Federal Judicial Center

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The Federal Judicial Center (FJC) is the research and education agency of the federal judicial system. It was established by the U.S. Congress in 1967 (28 U.S.C. §§ 620-629).

The statutory duties of the Center and its Board are:

  • To conduct and promote orientation and continuing education and training for federal judges, court employees, and others;
  • To develop recommendations about the operation and study of the federal courts;
  • To conduct and promote research on federal judicial procedures, court operations, and history.

The Chief Justice of the United States is the chair of the FJC board. The board also include the director of the Administrative Office of the U.S. Courts and seven judges elected by the Judicial Conference. The Board appoints the Center's director and deputy director; the director appoints the Center's staff.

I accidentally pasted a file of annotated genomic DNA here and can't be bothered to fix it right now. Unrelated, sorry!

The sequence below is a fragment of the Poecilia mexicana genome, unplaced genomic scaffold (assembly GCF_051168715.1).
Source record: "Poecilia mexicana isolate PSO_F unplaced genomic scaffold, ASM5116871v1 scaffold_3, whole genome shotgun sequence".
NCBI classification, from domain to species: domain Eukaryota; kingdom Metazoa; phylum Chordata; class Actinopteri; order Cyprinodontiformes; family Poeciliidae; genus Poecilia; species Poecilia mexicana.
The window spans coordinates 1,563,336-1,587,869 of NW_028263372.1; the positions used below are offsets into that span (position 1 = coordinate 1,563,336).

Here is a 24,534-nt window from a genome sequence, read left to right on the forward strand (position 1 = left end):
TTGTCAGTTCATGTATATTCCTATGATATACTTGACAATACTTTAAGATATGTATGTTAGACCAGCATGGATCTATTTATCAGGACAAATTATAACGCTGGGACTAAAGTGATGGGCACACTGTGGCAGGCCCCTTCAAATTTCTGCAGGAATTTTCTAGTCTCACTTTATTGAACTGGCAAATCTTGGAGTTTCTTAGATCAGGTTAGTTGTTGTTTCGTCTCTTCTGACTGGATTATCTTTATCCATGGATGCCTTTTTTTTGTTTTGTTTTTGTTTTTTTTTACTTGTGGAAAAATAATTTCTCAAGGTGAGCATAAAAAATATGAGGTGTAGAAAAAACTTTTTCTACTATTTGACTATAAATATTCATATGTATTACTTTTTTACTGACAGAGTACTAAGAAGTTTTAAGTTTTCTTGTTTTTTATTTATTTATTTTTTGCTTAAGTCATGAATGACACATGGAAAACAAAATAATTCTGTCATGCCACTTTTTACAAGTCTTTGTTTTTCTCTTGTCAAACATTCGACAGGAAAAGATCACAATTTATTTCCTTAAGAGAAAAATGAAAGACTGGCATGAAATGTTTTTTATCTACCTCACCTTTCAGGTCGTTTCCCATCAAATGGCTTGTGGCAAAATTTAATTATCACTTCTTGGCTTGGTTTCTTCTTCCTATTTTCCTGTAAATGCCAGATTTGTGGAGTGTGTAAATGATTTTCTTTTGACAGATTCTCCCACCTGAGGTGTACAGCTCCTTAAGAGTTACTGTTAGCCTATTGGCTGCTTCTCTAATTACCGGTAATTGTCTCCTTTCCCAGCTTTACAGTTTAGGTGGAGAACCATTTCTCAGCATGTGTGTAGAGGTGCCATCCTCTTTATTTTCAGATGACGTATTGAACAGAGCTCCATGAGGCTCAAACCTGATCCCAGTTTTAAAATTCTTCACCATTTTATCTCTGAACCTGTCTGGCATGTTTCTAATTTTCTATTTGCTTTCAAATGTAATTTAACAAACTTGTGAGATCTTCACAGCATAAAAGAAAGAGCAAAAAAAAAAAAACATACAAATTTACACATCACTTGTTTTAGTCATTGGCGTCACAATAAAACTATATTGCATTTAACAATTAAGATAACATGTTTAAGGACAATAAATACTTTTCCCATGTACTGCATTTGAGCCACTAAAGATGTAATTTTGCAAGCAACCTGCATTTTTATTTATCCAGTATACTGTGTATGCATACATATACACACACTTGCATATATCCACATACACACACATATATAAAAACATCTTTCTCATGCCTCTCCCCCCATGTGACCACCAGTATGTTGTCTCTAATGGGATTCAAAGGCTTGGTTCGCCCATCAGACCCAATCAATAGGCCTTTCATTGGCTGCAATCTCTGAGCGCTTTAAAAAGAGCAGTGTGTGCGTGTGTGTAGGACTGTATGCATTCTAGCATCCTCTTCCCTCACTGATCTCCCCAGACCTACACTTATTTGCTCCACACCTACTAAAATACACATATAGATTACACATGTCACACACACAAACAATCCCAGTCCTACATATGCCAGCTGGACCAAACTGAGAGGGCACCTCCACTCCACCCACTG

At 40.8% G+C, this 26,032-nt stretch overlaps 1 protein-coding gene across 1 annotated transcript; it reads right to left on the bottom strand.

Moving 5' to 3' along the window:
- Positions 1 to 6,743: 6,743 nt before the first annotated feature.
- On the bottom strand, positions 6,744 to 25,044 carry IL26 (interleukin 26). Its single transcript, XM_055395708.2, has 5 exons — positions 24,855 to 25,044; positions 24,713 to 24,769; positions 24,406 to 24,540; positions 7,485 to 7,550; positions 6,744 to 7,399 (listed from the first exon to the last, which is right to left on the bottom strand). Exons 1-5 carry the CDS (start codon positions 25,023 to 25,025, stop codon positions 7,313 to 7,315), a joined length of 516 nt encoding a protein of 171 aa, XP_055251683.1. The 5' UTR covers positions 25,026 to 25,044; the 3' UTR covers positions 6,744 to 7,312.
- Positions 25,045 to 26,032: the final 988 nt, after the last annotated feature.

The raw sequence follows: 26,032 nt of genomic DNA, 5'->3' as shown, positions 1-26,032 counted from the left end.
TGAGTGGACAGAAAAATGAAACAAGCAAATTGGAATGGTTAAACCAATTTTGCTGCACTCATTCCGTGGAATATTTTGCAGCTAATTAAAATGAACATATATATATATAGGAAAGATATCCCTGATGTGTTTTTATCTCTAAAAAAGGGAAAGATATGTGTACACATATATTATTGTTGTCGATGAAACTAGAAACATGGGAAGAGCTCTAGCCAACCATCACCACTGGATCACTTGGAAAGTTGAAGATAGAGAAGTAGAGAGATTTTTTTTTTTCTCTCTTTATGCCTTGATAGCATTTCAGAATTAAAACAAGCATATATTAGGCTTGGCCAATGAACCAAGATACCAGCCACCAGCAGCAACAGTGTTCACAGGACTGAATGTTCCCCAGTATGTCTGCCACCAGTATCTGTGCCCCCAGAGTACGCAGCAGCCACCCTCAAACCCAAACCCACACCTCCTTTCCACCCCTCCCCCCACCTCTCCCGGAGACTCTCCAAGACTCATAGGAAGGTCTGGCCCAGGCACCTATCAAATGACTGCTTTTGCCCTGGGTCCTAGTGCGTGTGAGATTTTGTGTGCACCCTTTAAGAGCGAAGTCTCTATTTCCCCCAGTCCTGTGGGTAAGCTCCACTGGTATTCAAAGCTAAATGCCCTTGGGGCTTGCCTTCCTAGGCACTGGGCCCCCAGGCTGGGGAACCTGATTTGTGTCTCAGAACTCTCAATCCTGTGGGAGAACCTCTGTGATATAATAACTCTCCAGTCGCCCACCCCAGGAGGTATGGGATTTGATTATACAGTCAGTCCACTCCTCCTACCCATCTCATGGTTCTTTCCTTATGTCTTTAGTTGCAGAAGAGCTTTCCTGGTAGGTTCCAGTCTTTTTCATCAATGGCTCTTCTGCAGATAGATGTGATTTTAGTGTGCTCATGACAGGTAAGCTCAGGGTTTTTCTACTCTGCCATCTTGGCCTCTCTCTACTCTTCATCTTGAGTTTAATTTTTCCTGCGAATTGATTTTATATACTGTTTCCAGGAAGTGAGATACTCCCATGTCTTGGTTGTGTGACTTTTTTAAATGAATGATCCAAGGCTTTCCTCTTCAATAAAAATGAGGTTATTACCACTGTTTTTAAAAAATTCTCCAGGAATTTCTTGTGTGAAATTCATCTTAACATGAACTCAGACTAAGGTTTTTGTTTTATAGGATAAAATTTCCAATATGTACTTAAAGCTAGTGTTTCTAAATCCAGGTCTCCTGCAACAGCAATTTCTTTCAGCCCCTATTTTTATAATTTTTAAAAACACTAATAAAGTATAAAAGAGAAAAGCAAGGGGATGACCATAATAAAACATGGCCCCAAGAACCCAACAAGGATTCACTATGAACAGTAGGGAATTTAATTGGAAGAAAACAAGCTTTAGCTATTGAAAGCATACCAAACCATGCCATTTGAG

The Director's Office is responsible for the FJC's overall management and its relations with other organizations.

Online information

Video explaining the FJC's programs

The FJC provides an online profile for every federal judge that has ever served in the federal court system in the United States, going back to the federal judges nominated by George Washington.

The profiles provided by the FJC include:

  • The birth/death dates of the judge.
  • Where the judge was educated (college and post-college)
  • How and when the judge was appointed, and to which federal courts.
  • Date of U.S. Senate confirmation.
  • Date of commissioning.
  • How and when the judge ceased his or her service.
  • Ethnicity and gender information.

See also

External links